Evaristus lived in a house near Stark Corners, New Hampshire, first coming to Duston Heights in the summer of 1901 to sell his pitching machine to the Duston Heights Spiders but was voted down by their star pitcher, Henry "Cyclone Dixon, Johnny's grandfather. Words were exchanged and Sloane swore he'd get back at Dixon for ruining him. Evaristus married a woman named Amelia in his thirties, before his first robot began its killing spree, resulting in their leaving the country: Evaristus fleeing to England (hence his trace accent in later years) and Amelia heading elsewhere, communicating only by letters. While on the lamb, Evaristus dreamt up plans for a better robot and Amelia became an optometrist.
As human eyes powered Evaristus's robot, magically taking on the shape of the deceased victim, Amelia setup an office in Duston Heights to help her husband find a new victim for his project when the two returned to the United States years later. Taking the name Amelia Pimlico, she is described in her later years as being a burly, bossy-looking woman with bunchy gray hair and steel-rimmed spectacles (Eyes 128-129, 145-146, 165).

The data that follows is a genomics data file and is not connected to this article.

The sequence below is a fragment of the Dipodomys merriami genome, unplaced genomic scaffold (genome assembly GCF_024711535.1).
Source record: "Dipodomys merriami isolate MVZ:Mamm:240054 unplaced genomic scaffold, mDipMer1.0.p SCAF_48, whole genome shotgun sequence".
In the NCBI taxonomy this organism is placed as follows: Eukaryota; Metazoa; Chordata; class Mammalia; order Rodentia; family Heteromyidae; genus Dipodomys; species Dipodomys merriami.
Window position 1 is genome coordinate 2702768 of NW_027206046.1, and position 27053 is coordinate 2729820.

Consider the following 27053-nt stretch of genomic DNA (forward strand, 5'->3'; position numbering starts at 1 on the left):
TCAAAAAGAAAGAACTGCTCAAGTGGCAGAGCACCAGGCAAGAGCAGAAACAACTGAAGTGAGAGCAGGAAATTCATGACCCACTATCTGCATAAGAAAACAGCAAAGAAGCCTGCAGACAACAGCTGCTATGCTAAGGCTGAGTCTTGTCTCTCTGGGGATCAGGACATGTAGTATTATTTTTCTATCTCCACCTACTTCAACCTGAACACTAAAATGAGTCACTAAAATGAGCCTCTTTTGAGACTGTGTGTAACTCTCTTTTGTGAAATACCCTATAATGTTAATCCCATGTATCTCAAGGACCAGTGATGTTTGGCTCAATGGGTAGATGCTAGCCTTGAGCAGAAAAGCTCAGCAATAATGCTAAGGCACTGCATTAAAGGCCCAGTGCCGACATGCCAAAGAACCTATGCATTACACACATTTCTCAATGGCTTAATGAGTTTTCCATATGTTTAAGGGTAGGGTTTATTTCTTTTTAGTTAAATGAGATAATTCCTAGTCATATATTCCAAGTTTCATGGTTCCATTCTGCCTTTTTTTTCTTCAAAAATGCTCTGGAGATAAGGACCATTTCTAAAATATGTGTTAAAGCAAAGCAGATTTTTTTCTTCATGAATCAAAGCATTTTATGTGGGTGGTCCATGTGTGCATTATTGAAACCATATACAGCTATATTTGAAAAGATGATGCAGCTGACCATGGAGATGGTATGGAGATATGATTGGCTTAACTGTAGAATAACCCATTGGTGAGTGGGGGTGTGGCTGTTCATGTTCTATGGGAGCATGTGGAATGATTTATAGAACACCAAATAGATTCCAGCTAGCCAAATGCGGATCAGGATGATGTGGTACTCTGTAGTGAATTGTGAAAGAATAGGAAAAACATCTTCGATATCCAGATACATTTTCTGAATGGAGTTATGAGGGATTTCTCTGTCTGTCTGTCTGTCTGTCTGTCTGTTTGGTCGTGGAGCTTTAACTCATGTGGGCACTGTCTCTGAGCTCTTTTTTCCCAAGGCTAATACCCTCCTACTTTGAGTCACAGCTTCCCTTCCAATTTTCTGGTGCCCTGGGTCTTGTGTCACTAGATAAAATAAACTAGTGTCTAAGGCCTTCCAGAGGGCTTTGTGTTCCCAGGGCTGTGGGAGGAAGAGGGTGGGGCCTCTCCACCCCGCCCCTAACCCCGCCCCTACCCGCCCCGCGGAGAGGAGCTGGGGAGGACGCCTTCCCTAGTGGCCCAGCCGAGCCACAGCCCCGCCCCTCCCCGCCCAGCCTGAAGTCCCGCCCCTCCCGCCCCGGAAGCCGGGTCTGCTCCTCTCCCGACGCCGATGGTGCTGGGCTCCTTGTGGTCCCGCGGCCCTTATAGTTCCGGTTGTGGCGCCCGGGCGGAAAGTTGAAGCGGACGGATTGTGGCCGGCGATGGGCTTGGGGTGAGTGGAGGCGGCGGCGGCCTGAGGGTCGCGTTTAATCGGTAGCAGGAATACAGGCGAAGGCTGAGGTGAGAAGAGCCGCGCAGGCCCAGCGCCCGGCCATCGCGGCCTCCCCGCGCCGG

The Eyes of the Killer Robot
Close to half a century later, Evaristus has found away to enact his revenge: the planned kidnapping of Johnny and decision to use him - rather his eyes - in the creation of another demonic robot. Thought long dead by Professor Childermass and the Dixons, Sloane's advances are not immediately recognized until Johnny disappears.
The Sloanes - nicknamed the Gruesome Twosome by Childermass (Eyes 152) - own an old, blue Ford with dented right fender and missing hubcap that the use to drive around Duston Heights while preying on Johnny. Also, to avoid suspicion, Evaristus goes by the pseudonym Emmett Oglesby, owning a gas station near his home in New Hampshire. Entering their first robot into a pitching contest, Evaristus eventually dies of a stress-induced heart attack; Amelia survives but is arrested on federal kidnapping charges.
Evaristus is another in a long list of strange-sounding words that Bellairs probably collected from his readings (see Remigius Baart), though the fifth pope, Saint Evaristus, was probably the source of the name. Bellairs reveals in the text the source of the names Sloane and Pimlico: London Underground stations Sloane Square and Pimlico (Eyes 134-5).